Adult Neural Function Requires MeCP2

Program in Developmental Biology, Baylor College of Medicine, Houston, TX 77030, USA.
Science (Impact Factor: 33.61). 06/2011; 333(6039):186. DOI: 10.1126/science.1206593
Source: PubMed


Rett syndrome (RTT) is a postnatal neurological disorder caused by mutations in MECP2, encoding the epigenetic regulator methyl-CpG-binding protein 2 (MeCP2). The onset of RTT symptoms during early life together with findings suggesting neurodevelopmental abnormalities in RTT and mouse models of RTT raised the question of whether maintaining MeCP2 function exclusively during early life might protect against disease. We show by using an inducible model of RTT that deletion of Mecp2 in adult mice recapitulates the germline knock-out phenotype, underscoring the ongoing role of MeCP2 in adult neurological function. Moreover, unlike the effects of other epigenetic instructions programmed during early life, the effects of early MeCP2 function are lost soon after its deletion. These findings suggest that therapies for RTT must be maintained throughout life.

7 Reads
    • "Accordingly, many studies have shown that Mecp2 null hippocampal slices are characterized by significant deficits in synaptic transmission (Asaka et al. 2006; Zhang et al. 2008), as well as in synaptic plasticity (Della Sala and Pizzorusso 2014). Interestingly, ablation of Mecp2 in adulthood results in defects of neuronal functions resembling those displayed by animals constitutively missing Mecp2 (Gemelli et al. 2006; Fyffe et al. 2008; McGraw et al. 2011; Cheval et al. 2012; Nguyen et al. 2012). Altogether, these conditional animal models indicate that MeCP2 must play a role in the maintenance of brain functionality at post-natal ages. "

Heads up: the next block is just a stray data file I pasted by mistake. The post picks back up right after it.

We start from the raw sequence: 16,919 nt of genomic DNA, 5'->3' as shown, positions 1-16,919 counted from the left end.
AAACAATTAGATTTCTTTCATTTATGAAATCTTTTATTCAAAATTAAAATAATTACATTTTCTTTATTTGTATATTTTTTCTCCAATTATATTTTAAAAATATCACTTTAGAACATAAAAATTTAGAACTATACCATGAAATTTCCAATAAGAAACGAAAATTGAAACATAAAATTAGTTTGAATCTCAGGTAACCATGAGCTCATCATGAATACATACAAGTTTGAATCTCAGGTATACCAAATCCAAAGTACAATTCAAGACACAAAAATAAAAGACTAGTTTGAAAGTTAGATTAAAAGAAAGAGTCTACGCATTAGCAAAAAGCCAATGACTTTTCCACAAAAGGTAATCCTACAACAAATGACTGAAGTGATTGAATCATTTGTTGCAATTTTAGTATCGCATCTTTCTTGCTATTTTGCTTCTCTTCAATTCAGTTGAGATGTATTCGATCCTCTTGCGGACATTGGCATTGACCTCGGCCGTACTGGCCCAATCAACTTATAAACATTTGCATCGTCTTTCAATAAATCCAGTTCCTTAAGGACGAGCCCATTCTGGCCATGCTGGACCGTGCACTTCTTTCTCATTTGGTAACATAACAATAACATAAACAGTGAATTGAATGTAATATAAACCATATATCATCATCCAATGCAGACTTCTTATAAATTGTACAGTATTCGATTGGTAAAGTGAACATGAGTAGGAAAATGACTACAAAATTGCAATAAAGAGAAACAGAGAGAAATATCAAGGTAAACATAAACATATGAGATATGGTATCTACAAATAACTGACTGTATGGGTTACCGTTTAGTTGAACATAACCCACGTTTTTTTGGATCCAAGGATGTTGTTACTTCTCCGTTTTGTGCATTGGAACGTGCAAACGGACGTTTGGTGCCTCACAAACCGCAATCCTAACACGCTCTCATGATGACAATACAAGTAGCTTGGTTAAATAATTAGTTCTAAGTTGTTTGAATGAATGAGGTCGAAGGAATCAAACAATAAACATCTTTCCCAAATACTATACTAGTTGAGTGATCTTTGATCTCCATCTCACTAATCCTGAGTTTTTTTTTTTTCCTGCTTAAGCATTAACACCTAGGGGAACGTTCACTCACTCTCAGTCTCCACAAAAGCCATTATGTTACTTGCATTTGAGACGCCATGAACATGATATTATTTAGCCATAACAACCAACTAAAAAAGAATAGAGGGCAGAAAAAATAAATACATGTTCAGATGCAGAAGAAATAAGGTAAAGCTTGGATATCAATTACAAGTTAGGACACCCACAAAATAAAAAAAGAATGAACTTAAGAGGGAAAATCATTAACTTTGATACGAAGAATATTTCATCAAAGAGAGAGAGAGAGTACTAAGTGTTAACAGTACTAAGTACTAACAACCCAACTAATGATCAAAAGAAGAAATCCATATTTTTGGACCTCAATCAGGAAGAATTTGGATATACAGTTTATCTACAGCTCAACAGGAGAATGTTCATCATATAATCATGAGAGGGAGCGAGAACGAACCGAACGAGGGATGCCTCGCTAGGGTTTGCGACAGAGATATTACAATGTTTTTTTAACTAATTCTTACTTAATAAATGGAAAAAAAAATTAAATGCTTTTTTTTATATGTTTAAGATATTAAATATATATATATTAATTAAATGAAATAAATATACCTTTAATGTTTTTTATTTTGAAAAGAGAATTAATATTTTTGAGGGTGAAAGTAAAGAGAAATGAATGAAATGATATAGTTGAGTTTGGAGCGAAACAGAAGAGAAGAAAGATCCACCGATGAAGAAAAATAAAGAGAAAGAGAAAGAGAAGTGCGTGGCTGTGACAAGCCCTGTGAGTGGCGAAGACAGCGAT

[Show abstract] [Hide abstract]
    ABSTRACT: MeCP2 is associated with several neurological disorders; of which, Rett syndrome undoubtedly represents the most frequent. Its molecular roles, however, are still unclear, and data from animal models often describe adult, symptomatic stages, while MeCP2 functions during embryonic development remain elusive. We describe the pattern and timing of Mecp2 expression in the embryonic neocortex highlighting its low but consistent expression in virtually all cells and show the unexpected occurrence of transcriptional defects in the Mecp2 null samples at a stage largely preceding the onset of overt symptoms. Through the deregulated expression of ionic channels and glutamatergic receptors, the lack of Mecp2 during early neuronal maturation leads to the reduction in the neuronal responsiveness to stimuli. We suggest that such features concur to morphological alterations that begin affecting Mecp2 null neurons around the perinatal age and become evident later in adulthood. We indicate MeCP2 as a key modulator of the transcriptional mechanisms regulating cerebral cortex development. Neurological phenotypes of MECP2 patients could thus be the cumulative result of different adverse events that are already present at stages when no obvious signs of the pathology are evident and are worsened by later impairments affecting the central nervous system during maturation and maintenance of its functionality. © The Author 2015. Published by Oxford University Press. All rights reserved. For Permissions, please e-mail:
    Cerebral Cortex 05/2015; DOI:10.1093/cercor/bhv078 · 8.67 Impact Factor
  • Source
    • "In addition to sleep, breathing and musculoskeletal abnormalities resembling those of Rett syndrome, many Mecp2 mutant mice display aberrant behaviors characteristic of cognitive and emotional disturbances [27] [28] [29] [30] [31] [32] [33] [34] [35] [36] [37] [38]. Thus, the quantity, composition , and distribution of Mecp2 in early brain development and in the adult [39] [40] are critical for normal brain functioning [41]. Indeed , mutation of MECP2 causes severe and widespread alterations in brain cellular and molecular physiology [38,42–46]. "